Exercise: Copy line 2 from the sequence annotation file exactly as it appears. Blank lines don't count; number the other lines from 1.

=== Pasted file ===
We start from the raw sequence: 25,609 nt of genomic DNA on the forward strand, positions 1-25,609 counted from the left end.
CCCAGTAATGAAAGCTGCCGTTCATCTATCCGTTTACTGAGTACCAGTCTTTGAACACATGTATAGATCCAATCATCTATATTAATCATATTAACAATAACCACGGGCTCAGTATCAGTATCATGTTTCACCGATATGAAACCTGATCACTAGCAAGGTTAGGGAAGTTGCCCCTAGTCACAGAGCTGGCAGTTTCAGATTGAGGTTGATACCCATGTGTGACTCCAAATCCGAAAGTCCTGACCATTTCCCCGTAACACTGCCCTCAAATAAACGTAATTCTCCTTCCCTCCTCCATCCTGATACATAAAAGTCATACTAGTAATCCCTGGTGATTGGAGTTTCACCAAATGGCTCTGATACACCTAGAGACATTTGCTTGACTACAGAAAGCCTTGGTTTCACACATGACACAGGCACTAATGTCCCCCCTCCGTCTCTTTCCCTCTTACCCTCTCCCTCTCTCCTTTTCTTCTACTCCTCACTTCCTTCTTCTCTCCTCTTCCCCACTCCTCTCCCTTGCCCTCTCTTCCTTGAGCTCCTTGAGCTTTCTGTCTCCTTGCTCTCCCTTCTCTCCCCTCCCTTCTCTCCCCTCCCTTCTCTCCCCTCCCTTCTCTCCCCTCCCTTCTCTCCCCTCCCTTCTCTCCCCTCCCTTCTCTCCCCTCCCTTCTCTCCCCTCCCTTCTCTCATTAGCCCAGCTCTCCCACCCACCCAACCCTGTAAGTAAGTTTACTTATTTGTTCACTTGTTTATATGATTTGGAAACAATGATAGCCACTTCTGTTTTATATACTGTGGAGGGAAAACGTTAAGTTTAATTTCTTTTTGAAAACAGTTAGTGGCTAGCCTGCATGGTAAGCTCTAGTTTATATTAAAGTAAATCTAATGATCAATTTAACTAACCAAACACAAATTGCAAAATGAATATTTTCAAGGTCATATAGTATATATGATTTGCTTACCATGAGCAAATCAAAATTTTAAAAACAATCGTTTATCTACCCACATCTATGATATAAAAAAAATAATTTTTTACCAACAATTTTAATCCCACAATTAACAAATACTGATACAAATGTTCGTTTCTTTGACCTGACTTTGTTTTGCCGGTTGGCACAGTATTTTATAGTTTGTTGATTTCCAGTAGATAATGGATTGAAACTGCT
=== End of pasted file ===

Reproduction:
CCCAGTAATGAAAGCTGCCGTTCATCTATCCGTTTACTGAGTACCAGTCTTTGAACACATGTATAGATCCAATCATCTATATTAATCATATTAACAATAACCACGGGCTCAGTATCAGTATCATGTTTCACCGATATGAAACCTGATCACTAGCAAGGTTAGGGAAGTTGCCCCTAGTCACAGAGCTGGCAGTTTCAGATTGAGGTTGATACCCATGTGTGACTCCAAATCCGAAAGTCCTGACCATTTCCCCGTAACACTGCCCTCAAATAAACGTAATTCTCCTTCCCTCCTCCATCCTGATACATAAAAGTCATACTAGTAATCCCTGGTGATTGGAGTTTCACCAAATGGCTCTGATACACCTAGAGACATTTGCTTGACTACAGAAAGCCTTGGTTTCACACATGACACAGGCACTAATGTCCCCCCTCCGTCTCTTTCCCTCTTACCCTCTCCCTCTCTCCTTTTCTTCTACTCCTCACTTCCTTCTTCTCTCCTCTTCCCCACTCCTCTCCCTTGCCCTCTCTTCCTTGAGCTCCTTGAGCTTTCTGTCTCCTTGCTCTCCCTTCTCTCCCCTCCCTTCTCTCCCCTCCCTTCTCTCCCCTCCCTTCTCTCCCCTCCCTTCTCTCCCCTCCCTTCTCTCCCCTCCCTTCTCTCCCCTCCCTTCTCTCCCCTCCCTTCTCTCATTAGCCCAGCTCTCCCACCCACCCAACCCTGTAAGTAAGTTTACTTATTTGTTCACTTGTTTATATGATTTGGAAACAATGATAGCCACTTCTGTTTTATATACTGTGGAGGGAAAACGTTAAGTTTAATTTCTTTTTGAAAACAGTTAGTGGCTAGCCTGCATGGTAAGCTCTAGTTTATATTAAAGTAAATCTAATGATCAATTTAACTAACCAAACACAAATTGCAAAATGAATATTTTCAAGGTCATATAGTATATATGATTTGCTTACCATGAGCAAATCAAAATTTTAAAAACAATCGTTTATCTACCCACATCTATGATATAAAAAAAATAATTTTTTACCAACAATTTTAATCCCACAATTAACAAATACTGATACAAATGTTCGTTTCTTTGACCTGACTTTGTTTTGCCGGTTGGCACAGTATTTTATAGTTTGTTGATTTCCAGTAGATAATGGATTGAAACTGCT